In a book published some years ago, Gordon Lathrop (liturgical theologian, and all-round good guy) introduced his article by mentioning an indigenous people in northern Canada, commonly called the Yellowknife, who call themselves the Tetsot’ine, ‘Those who know something a little’. He reflects: ‘Their name reflects the respectful and careful common life of people surrounded by a vast and mysterious land marked by powerful natural forces: no one knows everything about such a land…Of course, their name is a gentle rebuke to the usual attitude of dominant cultures’.
I remembered this while thinking about an article in The Sunday Mail last weekend: Finding the divine in the love of a canine, by Lou Robson. Ms Robson recalls a lady who came to her primary school to teach religious instruction. It seems that this teacher was not ‘someone who knew something a little’. She was absolutely sure that unbaptised children (as Ms Robson was) are going to hell, and that dogs do not go to heaven. Ms Robson’s conclusion? ‘What a ridiculous religion. What could be more Christian than a canine’s unconditional love?’ What indeed.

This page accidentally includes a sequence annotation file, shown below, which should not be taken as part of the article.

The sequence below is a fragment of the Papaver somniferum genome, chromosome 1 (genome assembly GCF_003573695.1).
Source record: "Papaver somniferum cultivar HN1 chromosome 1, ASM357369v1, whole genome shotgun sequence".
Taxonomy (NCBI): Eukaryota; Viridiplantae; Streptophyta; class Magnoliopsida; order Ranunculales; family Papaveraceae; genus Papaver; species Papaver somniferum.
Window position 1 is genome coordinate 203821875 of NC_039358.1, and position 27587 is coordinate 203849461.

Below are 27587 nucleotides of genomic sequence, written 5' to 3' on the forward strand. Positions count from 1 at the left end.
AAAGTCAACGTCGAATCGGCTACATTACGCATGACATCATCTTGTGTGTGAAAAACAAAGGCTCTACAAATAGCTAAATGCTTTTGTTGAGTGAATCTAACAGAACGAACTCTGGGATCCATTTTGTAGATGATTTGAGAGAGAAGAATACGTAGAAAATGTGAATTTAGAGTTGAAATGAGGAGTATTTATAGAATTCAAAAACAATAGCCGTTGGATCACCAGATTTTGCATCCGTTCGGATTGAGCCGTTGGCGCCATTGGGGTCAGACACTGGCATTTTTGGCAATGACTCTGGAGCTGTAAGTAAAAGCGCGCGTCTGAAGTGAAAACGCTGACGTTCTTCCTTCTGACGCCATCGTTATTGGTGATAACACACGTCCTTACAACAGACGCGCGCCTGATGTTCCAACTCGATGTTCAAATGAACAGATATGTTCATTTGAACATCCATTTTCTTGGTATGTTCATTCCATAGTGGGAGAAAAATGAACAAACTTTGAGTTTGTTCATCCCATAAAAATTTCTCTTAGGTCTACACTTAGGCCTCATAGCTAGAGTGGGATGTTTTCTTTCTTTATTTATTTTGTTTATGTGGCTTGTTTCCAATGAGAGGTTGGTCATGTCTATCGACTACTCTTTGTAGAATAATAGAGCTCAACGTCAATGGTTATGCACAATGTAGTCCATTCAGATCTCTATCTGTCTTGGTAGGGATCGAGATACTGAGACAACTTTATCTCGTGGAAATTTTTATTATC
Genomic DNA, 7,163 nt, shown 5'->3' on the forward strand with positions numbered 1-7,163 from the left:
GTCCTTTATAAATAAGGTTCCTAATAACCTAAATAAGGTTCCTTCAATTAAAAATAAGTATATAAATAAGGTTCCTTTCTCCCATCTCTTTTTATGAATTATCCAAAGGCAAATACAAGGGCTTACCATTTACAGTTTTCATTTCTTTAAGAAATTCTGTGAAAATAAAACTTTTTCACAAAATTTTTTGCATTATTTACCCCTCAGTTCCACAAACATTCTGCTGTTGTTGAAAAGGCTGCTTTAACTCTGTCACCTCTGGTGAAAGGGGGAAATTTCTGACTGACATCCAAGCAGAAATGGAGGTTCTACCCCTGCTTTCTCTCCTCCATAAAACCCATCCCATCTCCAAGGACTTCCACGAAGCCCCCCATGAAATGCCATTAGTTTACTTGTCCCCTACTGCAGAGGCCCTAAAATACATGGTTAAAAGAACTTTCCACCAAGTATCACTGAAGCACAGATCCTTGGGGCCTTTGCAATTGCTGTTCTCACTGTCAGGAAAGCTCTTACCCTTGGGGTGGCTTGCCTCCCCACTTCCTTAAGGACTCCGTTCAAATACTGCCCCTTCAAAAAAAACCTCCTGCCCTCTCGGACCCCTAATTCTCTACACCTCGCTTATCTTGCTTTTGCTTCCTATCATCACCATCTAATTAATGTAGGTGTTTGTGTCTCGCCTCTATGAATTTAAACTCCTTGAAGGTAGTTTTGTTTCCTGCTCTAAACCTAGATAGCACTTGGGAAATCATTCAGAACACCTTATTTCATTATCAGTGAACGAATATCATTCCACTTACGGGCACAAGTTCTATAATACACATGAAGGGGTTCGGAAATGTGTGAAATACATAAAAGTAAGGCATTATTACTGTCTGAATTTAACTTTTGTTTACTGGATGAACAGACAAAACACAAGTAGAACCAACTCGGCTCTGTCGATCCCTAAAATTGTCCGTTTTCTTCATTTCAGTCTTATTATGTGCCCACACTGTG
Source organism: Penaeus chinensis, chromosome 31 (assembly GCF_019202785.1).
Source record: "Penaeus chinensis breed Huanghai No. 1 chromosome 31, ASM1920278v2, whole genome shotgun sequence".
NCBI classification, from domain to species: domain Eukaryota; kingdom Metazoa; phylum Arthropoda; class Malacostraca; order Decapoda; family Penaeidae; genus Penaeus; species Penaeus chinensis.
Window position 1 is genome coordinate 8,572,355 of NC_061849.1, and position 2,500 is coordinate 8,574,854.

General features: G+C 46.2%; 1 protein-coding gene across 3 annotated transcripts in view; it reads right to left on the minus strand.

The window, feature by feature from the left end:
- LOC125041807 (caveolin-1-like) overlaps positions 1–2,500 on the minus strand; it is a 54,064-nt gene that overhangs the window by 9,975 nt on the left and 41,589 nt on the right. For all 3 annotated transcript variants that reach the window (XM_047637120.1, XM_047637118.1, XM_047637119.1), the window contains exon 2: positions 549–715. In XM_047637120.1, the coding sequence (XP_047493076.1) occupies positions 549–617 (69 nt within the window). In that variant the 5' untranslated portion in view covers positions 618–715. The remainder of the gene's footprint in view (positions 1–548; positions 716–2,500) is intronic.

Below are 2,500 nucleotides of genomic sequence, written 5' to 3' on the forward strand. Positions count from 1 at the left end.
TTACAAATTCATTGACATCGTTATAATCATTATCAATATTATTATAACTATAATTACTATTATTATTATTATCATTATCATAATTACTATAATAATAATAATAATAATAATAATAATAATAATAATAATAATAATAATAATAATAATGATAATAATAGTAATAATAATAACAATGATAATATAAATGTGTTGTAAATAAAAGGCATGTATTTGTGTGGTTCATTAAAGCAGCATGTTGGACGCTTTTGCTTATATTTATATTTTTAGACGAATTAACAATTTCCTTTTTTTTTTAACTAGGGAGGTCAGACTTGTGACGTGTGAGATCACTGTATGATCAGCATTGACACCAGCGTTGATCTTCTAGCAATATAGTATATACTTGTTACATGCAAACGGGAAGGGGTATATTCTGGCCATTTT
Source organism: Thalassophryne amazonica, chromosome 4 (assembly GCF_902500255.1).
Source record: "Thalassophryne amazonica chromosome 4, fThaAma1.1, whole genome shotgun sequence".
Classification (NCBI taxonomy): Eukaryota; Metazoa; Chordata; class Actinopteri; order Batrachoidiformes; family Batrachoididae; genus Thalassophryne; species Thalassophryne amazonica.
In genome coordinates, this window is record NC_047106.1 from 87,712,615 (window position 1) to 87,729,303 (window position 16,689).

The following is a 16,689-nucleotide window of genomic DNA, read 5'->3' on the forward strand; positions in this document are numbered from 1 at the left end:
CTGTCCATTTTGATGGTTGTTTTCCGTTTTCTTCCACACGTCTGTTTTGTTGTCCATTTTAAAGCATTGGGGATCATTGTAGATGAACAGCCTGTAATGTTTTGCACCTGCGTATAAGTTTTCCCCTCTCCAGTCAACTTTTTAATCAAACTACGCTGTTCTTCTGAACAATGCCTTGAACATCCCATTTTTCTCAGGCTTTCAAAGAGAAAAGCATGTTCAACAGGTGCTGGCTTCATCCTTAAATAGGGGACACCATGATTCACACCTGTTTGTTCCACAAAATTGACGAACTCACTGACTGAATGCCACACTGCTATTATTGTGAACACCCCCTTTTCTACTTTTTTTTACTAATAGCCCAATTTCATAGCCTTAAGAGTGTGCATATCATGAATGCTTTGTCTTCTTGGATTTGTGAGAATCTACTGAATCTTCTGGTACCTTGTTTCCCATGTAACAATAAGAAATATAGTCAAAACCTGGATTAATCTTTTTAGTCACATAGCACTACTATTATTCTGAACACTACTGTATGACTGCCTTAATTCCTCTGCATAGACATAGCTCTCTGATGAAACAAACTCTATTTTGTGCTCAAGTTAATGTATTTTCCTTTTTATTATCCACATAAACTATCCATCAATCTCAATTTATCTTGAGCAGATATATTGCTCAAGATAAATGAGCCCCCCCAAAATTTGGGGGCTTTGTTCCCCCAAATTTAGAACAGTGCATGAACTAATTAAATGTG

You don’t have to agree with Ms Robson to wish that her teacher could have known something a little. Because that is all we Christians know. We know God’s love in Jesus Christ. We know that all people are made in God’s image, and that we should treat them accordingly. We have a foretaste of life in the Spirit.
And what about dogs? Will they be in heaven? I think so (but they won’t slobber). But what do I know? I only know something a little.